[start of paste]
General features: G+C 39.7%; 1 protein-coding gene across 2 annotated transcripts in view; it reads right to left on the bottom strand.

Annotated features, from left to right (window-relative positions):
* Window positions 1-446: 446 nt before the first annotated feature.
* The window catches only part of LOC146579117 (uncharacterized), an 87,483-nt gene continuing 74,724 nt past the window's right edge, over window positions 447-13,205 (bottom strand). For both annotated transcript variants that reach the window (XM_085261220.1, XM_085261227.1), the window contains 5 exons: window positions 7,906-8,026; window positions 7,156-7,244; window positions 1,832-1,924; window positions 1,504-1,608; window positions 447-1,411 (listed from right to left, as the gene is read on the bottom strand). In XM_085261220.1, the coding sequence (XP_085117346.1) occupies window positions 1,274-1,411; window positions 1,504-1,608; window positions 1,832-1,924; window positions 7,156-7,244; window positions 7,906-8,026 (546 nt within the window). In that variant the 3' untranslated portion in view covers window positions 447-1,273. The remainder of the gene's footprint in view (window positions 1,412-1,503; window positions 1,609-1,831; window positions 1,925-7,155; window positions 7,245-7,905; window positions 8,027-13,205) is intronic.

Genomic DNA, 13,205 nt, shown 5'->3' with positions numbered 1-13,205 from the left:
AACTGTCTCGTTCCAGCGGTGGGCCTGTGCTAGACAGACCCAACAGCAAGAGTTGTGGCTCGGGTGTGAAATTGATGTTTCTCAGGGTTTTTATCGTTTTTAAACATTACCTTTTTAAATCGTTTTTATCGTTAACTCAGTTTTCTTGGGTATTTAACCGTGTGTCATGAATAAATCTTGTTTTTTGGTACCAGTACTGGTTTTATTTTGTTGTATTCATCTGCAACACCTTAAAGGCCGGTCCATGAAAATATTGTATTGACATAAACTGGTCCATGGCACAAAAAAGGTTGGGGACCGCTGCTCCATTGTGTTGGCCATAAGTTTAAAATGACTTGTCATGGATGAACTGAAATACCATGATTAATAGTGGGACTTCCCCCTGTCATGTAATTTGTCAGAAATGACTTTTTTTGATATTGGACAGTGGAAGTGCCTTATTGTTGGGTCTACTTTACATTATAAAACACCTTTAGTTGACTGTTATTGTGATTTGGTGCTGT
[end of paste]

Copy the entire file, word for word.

General features: G+C 39.7%; 1 protein-coding gene across 2 annotated transcripts in view; it reads right to left on the bottom strand.

Annotated features, from left to right (window-relative positions):
* Window positions 1-446: 446 nt before the first annotated feature.
* The window catches only part of LOC146579117 (uncharacterized), an 87,483-nt gene continuing 74,724 nt past the window's right edge, over window positions 447-13,205 (bottom strand). For both annotated transcript variants that reach the window (XM_085261220.1, XM_085261227.1), the window contains 5 exons: window positions 7,906-8,026; window positions 7,156-7,244; window positions 1,832-1,924; window positions 1,504-1,608; window positions 447-1,411 (listed from right to left, as the gene is read on the bottom strand). In XM_085261220.1, the coding sequence (XP_085117346.1) occupies window positions 1,274-1,411; window positions 1,504-1,608; window positions 1,832-1,924; window positions 7,156-7,244; window positions 7,906-8,026 (546 nt within the window). In that variant the 3' untranslated portion in view covers window positions 447-1,273. The remainder of the gene's footprint in view (window positions 1,412-1,503; window positions 1,609-1,831; window positions 1,925-7,155; window positions 7,245-7,905; window positions 8,027-13,205) is intronic.

Genomic DNA, 13,205 nt, shown 5'->3' with positions numbered 1-13,205 from the left:
AACTGTCTCGTTCCAGCGGTGGGCCTGTGCTAGACAGACCCAACAGCAAGAGTTGTGGCTCGGGTGTGAAATTGATGTTTCTCAGGGTTTTTATCGTTTTTAAACATTACCTTTTTAAATCGTTTTTATCGTTAACTCAGTTTTCTTGGGTATTTAACCGTGTGTCATGAATAAATCTTGTTTTTTGGTACCAGTACTGGTTTTATTTTGTTGTATTCATCTGCAACACCTTAAAGGCCGGTCCATGAAAATATTGTATTGACATAAACTGGTCCATGGCACAAAAAAGGTTGGGGACCGCTGCTCCATTGTGTTGGCCATAAGTTTAAAATGACTTGTCATGGATGAACTGAAATACCATGATTAATAGTGGGACTTCCCCCTGTCATGTAATTTGTCAGAAATGACTTTTTTTGATATTGGACAGTGGAAGTGCCTTATTGTTGGGTCTACTTTACATTATAAAACACCTTTAGTTGACTGTTATTGTGATTTGGTGCTGT